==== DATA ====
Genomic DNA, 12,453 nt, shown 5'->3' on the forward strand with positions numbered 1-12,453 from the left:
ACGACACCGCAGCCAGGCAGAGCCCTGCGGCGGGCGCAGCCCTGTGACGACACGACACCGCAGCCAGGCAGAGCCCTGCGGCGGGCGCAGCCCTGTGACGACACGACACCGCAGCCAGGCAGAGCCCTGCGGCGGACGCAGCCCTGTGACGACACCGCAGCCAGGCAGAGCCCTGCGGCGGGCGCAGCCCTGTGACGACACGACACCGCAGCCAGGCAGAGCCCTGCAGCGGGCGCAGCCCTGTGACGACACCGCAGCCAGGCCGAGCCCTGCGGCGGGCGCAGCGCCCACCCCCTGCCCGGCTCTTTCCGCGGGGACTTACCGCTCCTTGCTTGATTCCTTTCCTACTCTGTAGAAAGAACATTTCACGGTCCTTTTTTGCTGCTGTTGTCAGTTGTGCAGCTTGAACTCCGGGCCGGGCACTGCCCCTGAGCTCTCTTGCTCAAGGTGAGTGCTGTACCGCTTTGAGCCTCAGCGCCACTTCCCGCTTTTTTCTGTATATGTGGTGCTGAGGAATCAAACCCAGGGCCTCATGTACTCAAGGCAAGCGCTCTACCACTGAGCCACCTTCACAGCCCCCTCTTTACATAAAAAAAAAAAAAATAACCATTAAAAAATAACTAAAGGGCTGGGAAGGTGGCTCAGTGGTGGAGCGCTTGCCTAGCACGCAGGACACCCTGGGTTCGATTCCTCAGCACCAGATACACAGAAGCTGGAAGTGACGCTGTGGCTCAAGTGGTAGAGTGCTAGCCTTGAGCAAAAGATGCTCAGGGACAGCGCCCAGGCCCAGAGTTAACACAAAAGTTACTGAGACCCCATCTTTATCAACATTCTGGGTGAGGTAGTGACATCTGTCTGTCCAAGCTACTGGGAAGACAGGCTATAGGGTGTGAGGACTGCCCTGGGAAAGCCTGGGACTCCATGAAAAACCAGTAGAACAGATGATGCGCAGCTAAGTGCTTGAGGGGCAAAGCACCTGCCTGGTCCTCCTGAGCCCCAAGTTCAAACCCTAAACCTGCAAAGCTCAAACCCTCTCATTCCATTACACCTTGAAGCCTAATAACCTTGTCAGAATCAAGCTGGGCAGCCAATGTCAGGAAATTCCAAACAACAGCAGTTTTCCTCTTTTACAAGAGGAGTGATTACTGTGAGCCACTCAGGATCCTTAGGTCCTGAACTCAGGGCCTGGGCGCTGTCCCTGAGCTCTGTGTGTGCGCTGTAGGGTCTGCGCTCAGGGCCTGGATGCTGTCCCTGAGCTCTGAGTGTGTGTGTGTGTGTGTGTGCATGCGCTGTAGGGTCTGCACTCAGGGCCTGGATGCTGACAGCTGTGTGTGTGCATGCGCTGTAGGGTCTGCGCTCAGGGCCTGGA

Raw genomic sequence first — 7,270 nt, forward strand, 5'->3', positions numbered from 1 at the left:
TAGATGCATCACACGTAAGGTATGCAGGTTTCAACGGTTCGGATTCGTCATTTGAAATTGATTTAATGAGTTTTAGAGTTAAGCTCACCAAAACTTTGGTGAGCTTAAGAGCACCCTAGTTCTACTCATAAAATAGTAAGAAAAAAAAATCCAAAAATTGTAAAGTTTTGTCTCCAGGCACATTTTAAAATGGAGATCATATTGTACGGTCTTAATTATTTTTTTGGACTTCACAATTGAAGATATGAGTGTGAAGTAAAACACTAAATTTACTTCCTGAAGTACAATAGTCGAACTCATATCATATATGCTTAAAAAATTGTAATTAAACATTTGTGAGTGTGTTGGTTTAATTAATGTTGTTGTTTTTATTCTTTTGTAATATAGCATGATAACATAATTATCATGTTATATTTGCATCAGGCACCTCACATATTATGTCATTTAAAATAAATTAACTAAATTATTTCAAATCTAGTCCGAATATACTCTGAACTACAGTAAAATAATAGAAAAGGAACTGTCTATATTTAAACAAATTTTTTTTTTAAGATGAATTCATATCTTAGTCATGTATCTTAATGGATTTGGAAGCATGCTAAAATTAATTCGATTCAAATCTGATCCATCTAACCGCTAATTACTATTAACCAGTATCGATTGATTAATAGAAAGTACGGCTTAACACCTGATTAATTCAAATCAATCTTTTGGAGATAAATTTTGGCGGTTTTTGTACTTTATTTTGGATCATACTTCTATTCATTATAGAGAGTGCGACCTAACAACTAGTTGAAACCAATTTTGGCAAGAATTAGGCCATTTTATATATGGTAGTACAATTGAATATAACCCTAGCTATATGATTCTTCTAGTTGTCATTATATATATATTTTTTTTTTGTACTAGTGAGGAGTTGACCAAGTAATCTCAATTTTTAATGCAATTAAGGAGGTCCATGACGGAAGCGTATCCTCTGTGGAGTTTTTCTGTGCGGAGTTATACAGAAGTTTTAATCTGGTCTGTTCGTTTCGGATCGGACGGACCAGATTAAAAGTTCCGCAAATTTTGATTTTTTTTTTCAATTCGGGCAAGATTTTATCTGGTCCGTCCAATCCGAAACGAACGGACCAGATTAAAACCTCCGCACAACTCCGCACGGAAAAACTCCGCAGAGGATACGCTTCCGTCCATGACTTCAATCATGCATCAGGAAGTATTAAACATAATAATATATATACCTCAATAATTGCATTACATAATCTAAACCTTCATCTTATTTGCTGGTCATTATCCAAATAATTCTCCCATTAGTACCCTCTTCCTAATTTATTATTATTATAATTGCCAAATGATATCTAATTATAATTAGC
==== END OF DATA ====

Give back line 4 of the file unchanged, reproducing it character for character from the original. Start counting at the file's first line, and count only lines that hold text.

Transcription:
TAGATGCATCACACGTAAGGTATGCAGGTTTCAACGGTTCGGATTCGTCATTTGAAATTGATTTAATGAGTTTTAGAGTTAAGCTCACCAAAACTTTGGTGAGCTTAAGAGCACCCTAGTTCTACTCATAAAATAGTAAGAAAAAAAAATCCAAAAATTGTAAAGTTTTGTCTCCAGGCACATTTTAAAATGGAGATCATATTGTACGGTCTTAATTATTTTTTTGGACTTCACAATTGAAGATATGAGTGTGAAGTAAAACACTAAATTTACTTCCTGAAGTACAATAGTCGAACTCATATCATATATGCTTAAAAAATTGTAATTAAACATTTGTGAGTGTGTTGGTTTAATTAATGTTGTTGTTTTTATTCTTTTGTAATATAGCATGATAACATAATTATCATGTTATATTTGCATCAGGCACCTCACATATTATGTCATTTAAAATAAATTAACTAAATTATTTCAAATCTAGTCCGAATATACTCTGAACTACAGTAAAATAATAGAAAAGGAACTGTCTATATTTAAACAAATTTTTTTTTTAAGATGAATTCATATCTTAGTCATGTATCTTAATGGATTTGGAAGCATGCTAAAATTAATTCGATTCAAATCTGATCCATCTAACCGCTAATTACTATTAACCAGTATCGATTGATTAATAGAAAGTACGGCTTAACACCTGATTAATTCAAATCAATCTTTTGGAGATAAATTTTGGCGGTTTTTGTACTTTATTTTGGATCATACTTCTATTCATTATAGAGAGTGCGACCTAACAACTAGTTGAAACCAATTTTGGCAAGAATTAGGCCATTTTATATATGGTAGTACAATTGAATATAACCCTAGCTATATGATTCTTCTAGTTGTCATTATATATATATTTTTTTTTTGTACTAGTGAGGAGTTGACCAAGTAATCTCAATTTTTAATGCAATTAAGGAGGTCCATGACGGAAGCGTATCCTCTGTGGAGTTTTTCTGTGCGGAGTTATACAGAAGTTTTAATCTGGTCTGTTCGTTTCGGATCGGACGGACCAGATTAAAAGTTCCGCAAATTTTGATTTTTTTTTTCAATTCGGGCAAGATTTTATCTGGTCCGTCCAATCCGAAACGAACGGACCAGATTAAAACCTCCGCACAACTCCGCACGGAAAAACTCCGCAGAGGATACGCTTCCGTCCATGACTTCAATCATGCATCAGGAAGTATTAAACATAATAATATATATACCTCAATAATTGCATTACATAATCTAAACCTTCATCTTATTTGCTGGTCATTATCCAAATAATTCTCCCATTAGTACCCTCTTCCTAATTTATTATTATTATAATTGCCAAATGATATCTAATTATAATTAGC